Sunday | October 22, 2017
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Letters 9-28-13

GMO ‘expert’ is not who he seems

Jeffrey Smith, whom your Sept. 24 article “Experts tackle GMO” called “the most authoritative GMO critic” to speak at the Sept. 23 Hawaii County Council meeting, is fairly universally discredited by scientists.

The independent, nonprofit organization Academics Review says: “The ‘scientific studies’ that Smith says support his theories are thoroughly contradicted by a vast body of data and scientific experience; they are wholly irresponsible …. Smith has shown an amazing capacity to ignore the scientific literature on almost every topic he discusses.”

Forbes, the New Yorker and others quote experts who say the same. Discover magazine writes: “When the definitive history of the GMO debate is written, Jeffrey Smith is going to figure prominently in the section on pseudoscience.”

It is distressing to realize that we have a County Council member with such an agenda to ban biotech here on the Big Island as to invite this particular person as “expert,” thus ignoring science and completely disrespecting the intelligence of our people.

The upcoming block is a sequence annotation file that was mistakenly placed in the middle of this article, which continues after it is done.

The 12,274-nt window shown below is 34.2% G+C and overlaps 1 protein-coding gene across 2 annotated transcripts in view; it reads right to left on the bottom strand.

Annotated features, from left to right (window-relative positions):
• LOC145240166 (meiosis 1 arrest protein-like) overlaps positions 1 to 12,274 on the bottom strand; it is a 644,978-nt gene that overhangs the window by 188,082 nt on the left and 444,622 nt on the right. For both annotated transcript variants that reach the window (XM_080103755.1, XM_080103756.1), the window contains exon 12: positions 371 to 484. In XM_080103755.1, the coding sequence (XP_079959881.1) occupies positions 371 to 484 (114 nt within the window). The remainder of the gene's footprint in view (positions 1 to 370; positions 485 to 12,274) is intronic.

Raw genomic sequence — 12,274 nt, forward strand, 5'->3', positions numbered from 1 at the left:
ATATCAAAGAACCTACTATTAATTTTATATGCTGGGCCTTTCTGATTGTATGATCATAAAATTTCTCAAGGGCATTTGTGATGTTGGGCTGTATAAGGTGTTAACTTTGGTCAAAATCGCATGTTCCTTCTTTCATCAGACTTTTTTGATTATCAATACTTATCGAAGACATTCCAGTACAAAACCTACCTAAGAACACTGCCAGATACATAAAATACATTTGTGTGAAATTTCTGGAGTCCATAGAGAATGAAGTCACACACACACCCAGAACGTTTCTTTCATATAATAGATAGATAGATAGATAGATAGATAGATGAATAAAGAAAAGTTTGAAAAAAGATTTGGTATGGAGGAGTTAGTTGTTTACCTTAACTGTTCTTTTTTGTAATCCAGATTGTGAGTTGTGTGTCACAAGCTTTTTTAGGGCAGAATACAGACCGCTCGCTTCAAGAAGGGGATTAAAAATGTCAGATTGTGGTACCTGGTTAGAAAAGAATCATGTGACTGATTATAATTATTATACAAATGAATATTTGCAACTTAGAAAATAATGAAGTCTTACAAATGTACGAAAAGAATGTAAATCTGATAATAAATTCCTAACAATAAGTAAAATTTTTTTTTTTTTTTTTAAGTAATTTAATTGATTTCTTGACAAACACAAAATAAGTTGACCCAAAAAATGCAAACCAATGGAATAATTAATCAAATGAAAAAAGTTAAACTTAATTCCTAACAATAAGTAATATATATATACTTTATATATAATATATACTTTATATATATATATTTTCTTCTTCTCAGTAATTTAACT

This is high-stakes stuff and we need to get serious.

If we ban GMOs on the Big Island, farmers on the other islands will have tools available to them that we don’t. Food prices on this island will go up, and eventually our farmers will be forced out of business altogether.

It would also mean an enormous step away from food security for this island. It would take us in the exact opposite direction of what we are trying to accomplish.

“So what if food costs rise for the rubbah slippah folks?” — Is that the message from the County Council?

We’ve got to do better than this.

Richard Ha

farmer, Pepeekeo

Sunny Honokaa days great for solar power

In this present-day reality, solar power has caught on in a big-time manner. Being a newcomer to Honokaa, it seems to me that the climate has changed and temperatures are hot at the present time with a lot of sun on any given day. Why not have solar farms around Honokaa to supply energy needs since it is a clean and unlimited source of energy.

Tied into solar power, education in the nuts and bolts of solar technology in Honokaa would also be great. People would be able to educate themselves in this dominant industry and get well-paying jobs. In the minds of many, it would be a win-win scenario for Honokaa providing great jobs and a clean source of energy.

For the rest of the Big Island, why not have some aloha for solar power? We could supply an adequate energy supply to get the air conditioners running in urban Honolulu.

Dean Nagasako